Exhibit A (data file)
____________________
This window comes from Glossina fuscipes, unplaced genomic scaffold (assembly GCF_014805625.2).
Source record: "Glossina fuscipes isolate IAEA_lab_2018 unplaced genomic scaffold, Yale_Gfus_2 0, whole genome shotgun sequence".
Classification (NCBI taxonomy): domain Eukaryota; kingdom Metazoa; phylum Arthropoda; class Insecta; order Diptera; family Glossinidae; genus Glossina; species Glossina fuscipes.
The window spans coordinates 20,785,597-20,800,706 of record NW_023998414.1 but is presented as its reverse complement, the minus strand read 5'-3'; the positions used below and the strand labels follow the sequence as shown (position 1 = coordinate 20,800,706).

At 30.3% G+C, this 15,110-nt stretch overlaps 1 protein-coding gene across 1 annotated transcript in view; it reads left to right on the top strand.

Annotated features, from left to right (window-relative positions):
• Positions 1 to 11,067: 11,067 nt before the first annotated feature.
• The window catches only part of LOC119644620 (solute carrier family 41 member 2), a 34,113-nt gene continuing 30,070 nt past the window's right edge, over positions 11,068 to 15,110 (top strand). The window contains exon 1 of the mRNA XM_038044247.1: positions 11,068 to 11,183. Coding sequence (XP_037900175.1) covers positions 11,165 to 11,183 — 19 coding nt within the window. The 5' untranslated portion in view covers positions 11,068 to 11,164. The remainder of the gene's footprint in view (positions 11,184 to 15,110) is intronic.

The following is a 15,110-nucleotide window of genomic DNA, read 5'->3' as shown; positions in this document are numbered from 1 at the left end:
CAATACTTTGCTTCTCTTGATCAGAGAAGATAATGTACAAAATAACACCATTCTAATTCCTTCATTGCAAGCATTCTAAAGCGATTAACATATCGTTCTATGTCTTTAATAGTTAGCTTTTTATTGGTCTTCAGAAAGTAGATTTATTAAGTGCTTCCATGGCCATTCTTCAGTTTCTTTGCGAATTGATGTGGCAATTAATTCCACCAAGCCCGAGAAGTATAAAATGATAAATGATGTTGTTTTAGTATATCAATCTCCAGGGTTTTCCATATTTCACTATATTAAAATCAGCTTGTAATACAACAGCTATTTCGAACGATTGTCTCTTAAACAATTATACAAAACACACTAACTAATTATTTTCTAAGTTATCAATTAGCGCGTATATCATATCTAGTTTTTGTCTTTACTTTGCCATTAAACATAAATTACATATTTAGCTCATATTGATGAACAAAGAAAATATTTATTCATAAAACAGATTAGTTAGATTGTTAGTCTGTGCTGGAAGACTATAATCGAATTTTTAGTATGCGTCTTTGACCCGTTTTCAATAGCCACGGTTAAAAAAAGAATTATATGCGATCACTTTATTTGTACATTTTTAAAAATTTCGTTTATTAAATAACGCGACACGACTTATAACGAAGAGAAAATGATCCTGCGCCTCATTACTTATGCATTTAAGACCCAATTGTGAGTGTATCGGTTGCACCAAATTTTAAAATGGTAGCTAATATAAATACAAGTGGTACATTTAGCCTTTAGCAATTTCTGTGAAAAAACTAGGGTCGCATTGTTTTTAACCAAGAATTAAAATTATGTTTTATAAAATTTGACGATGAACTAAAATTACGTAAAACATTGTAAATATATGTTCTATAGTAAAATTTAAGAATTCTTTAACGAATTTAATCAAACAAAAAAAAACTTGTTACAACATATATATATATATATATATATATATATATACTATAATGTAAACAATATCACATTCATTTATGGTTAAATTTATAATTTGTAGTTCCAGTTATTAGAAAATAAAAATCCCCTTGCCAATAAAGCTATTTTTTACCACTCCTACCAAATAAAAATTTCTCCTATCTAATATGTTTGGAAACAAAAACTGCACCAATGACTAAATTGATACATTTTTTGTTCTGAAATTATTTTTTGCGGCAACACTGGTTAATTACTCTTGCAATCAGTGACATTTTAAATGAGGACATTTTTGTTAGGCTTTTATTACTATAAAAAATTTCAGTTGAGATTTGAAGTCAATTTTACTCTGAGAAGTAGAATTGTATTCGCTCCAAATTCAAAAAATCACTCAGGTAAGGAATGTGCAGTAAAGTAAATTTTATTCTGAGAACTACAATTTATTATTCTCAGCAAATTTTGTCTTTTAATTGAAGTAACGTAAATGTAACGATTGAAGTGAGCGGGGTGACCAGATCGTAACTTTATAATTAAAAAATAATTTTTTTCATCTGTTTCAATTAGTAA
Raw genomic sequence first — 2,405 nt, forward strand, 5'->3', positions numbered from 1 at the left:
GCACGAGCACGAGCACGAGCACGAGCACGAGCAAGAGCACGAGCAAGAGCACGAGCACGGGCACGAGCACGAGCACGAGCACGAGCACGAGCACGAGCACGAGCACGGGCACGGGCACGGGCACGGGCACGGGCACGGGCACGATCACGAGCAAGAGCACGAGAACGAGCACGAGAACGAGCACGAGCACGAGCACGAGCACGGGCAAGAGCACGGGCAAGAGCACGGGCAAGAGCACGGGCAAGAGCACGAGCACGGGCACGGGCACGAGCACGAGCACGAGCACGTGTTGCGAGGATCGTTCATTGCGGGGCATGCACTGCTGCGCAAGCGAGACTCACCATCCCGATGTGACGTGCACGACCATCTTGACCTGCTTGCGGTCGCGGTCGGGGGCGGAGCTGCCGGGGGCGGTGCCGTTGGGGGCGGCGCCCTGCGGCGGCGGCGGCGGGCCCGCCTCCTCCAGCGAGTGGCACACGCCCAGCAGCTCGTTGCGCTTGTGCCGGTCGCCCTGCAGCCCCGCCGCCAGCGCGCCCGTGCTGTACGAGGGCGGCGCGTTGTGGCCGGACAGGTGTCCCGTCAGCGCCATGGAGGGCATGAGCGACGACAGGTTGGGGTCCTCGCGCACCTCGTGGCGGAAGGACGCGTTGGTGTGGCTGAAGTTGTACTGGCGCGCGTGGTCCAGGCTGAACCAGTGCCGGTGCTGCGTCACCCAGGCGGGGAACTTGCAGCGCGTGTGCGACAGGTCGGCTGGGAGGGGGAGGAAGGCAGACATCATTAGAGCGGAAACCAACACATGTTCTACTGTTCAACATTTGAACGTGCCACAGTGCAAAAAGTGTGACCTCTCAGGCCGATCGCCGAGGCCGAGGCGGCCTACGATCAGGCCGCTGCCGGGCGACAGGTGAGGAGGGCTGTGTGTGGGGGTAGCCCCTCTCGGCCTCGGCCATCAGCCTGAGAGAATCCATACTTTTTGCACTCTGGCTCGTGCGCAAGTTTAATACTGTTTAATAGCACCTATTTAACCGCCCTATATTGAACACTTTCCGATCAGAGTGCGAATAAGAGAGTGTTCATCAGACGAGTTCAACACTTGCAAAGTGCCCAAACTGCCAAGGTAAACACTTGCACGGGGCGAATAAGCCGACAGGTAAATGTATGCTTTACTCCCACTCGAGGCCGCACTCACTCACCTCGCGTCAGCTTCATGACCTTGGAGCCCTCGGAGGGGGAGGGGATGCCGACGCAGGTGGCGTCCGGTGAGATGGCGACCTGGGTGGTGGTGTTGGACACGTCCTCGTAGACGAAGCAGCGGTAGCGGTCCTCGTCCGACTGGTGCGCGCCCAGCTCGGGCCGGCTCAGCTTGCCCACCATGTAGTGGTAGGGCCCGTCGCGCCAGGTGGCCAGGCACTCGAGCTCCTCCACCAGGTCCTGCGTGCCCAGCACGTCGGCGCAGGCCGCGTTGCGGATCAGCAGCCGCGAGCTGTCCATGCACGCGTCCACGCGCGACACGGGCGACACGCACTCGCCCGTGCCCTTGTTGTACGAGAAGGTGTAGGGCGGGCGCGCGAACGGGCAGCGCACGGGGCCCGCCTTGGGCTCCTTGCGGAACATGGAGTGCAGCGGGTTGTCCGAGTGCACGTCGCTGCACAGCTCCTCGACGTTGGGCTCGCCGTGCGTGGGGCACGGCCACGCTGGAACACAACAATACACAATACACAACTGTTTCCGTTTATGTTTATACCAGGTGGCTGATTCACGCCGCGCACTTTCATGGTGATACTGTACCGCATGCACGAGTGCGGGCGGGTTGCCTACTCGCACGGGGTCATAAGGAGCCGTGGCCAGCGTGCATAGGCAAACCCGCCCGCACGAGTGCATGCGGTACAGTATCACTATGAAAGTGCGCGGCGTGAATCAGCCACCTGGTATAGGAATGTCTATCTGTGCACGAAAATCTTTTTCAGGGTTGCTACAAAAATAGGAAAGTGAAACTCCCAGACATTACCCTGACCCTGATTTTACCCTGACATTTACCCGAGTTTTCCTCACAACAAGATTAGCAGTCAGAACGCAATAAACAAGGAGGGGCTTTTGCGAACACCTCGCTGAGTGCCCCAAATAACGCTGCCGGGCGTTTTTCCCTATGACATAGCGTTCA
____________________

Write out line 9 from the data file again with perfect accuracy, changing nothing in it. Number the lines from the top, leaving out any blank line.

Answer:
The following is a 15,110-nucleotide window of genomic DNA, read 5'->3' as shown; positions in this document are numbered from 1 at the left end: